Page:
A growing number of Venezuelans leave their crisis-torn country in search of a better future, leaving a bittersweet taste as families are divided.
A shortage of medical supplies, rampant inflation, hours-long food lines and deep insecurity are part of daily life of Venezuelans under President Nicolas Maduro’s regime. A social and economic crisis that began under the rule of Hugo Chavez has reached new depths since the more popular Chavez died in 2013. Rather than wait for things to get worse, many people have chosen to leave.
Exact figures on the number of Venezuelans leaving their country are hard to come by. But statistics from a few neighbouring countries are telling. An UN report shows that Venezuelan asylum seekers has climbed by 8.8 percent in the US, Peru has introduced a special visa for Venezuelans already in the country and Argentineans statistics show an increase of Venezuelans in the country of over 1000 percent from 2012 to 2017. At least 655,400 Venezuelans have exited the country by 2016 according to the World Bank.
“To leave the country has become something common, my friends and my partner at the time discussed it regularly” said Luis Araque to The Scoop. Araque has been living in Brazil for two years now.
While the political crisis in Venezuela has reached a fever pitch in recent months, it is the material hardship that weighs most heavily in favor of emigration, according to some who have departed.
“If we had food, medicine, security and everything else I would have stayed in the country, regardless of the kind of government there is,” Jhonatan Ivimass told The Scoop.
Ivimass, a 22-year-old who is living and working in Ecuador, says he discovered new hardships once he left.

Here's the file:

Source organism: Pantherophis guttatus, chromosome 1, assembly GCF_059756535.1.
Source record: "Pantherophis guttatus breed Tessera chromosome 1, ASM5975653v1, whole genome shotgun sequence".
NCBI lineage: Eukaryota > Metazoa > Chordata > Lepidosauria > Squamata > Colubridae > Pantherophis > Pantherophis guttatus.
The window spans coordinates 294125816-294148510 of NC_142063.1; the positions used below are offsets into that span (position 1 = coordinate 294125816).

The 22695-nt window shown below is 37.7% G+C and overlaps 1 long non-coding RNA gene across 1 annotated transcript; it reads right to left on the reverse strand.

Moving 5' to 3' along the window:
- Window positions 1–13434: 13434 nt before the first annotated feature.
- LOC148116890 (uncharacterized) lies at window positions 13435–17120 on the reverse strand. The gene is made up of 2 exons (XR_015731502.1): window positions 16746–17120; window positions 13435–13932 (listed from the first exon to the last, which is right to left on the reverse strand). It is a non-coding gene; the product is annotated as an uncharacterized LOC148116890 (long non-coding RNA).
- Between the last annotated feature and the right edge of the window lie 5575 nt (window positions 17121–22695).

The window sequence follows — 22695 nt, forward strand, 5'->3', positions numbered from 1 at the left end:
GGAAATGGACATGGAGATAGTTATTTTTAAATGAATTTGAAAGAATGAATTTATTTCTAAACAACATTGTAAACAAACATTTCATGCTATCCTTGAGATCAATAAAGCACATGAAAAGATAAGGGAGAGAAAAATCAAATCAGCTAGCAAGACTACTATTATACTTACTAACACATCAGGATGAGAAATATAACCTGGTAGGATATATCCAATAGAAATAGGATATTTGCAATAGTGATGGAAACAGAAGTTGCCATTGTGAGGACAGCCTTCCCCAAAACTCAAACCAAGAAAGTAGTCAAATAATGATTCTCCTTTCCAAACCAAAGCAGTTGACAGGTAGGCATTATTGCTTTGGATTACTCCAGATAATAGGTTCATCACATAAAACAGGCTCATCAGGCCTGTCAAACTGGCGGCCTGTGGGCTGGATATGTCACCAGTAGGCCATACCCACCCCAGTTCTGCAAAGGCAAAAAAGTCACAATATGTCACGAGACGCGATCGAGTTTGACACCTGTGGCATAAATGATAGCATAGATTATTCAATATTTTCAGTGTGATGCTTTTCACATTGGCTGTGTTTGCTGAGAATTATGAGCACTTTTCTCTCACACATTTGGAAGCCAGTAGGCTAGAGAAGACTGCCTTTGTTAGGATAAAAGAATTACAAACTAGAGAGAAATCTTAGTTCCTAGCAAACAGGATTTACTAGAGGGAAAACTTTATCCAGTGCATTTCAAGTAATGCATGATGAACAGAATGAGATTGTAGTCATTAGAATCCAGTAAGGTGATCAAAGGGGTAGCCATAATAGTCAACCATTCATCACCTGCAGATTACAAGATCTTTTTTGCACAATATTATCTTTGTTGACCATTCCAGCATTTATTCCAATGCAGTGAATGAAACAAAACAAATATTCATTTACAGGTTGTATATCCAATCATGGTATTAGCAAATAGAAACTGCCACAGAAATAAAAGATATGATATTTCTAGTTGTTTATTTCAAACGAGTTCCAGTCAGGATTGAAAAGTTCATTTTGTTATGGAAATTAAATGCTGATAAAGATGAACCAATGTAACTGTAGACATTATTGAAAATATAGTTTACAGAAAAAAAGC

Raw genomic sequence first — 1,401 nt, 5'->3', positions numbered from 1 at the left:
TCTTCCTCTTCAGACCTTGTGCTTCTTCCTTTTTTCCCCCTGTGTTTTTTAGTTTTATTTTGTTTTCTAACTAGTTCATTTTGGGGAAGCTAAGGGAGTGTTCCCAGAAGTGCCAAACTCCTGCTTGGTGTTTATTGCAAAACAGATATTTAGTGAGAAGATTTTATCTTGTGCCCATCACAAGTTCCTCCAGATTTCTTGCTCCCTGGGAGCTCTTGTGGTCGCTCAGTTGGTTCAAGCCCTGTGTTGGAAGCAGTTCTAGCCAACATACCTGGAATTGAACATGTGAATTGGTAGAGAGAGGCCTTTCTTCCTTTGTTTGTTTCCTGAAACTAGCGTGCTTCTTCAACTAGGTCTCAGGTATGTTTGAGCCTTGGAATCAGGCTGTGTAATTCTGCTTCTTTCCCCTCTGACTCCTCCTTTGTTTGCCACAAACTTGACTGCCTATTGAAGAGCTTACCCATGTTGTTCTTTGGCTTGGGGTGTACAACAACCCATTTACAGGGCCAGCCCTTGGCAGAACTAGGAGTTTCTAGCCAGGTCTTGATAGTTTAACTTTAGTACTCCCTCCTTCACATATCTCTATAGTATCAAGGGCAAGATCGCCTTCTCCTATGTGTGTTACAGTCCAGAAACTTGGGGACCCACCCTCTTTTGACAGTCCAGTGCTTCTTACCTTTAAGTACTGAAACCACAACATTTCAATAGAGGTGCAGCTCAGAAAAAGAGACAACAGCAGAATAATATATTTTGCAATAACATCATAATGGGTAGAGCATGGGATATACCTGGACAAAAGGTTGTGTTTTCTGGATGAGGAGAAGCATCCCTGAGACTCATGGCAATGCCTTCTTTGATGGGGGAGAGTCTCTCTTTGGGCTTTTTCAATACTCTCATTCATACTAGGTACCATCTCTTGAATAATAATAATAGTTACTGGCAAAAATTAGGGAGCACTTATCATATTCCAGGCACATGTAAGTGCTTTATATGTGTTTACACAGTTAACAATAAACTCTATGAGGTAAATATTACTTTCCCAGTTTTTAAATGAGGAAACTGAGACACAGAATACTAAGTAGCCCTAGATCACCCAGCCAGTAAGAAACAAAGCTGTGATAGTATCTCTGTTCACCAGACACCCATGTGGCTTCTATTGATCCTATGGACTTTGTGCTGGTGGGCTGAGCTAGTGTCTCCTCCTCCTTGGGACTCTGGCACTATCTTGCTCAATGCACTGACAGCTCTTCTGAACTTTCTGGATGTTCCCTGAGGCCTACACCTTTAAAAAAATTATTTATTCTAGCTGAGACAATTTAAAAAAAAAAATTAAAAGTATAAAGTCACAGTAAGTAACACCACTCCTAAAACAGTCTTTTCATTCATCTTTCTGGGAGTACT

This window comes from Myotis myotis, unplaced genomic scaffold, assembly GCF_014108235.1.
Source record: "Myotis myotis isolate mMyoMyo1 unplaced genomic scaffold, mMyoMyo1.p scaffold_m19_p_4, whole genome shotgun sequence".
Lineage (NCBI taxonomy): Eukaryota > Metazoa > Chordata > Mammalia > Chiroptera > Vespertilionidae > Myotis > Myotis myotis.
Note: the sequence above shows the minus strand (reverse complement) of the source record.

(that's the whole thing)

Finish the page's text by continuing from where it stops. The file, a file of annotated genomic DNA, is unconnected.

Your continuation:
“It was hard, especially the detachment process from my family. In Venezuela we were always united” Ivimass said.
But he still remembers how bad things were, and exactly what prompted his departure.
“What marked me for life was to know that in three days my mum and sister had only eaten bread, and just in the mornings,” he said.
Currently, Ivimass works not only to support himself but also so he can send money back to his family in Venezuela. He plans to bring his mother to Ecuador, so she too can have a better life.
Despite the difficulty of parting with loved ones, Venezuelan families are encouraging their youth to leave the country if possible.
“My family was sad, but they encouraged me to do it,” said Luis Araque, regarding his departure from Venezuela.
Others who spoke to The Scoop had similar stories to tell.
“My parents would urge me to do something with my life, that I was wasting time in Venezuela,” said Sandra Guaita, a 23-year-old Venezuelan who moved to Argentina less than a month ago. She wants to study medicine or nutrition, but first must complete a year of high school so she can apply to the University of Buenos Aires.
Guaita had already been accepted by a Venezuelan university, but constant strikes there delayed the commencement of her studies until 2018. This was part of the reason why she decided to leave.
“I didn’t want to leave the country” she said, emphasizing that leaving her family behind was the hardest thing she had to go through.
“I miss them so much” said Guaita, who has two little brothers in Venezuela. She is especially hard hit, she says, “to think that I will not be with them every step of the way.”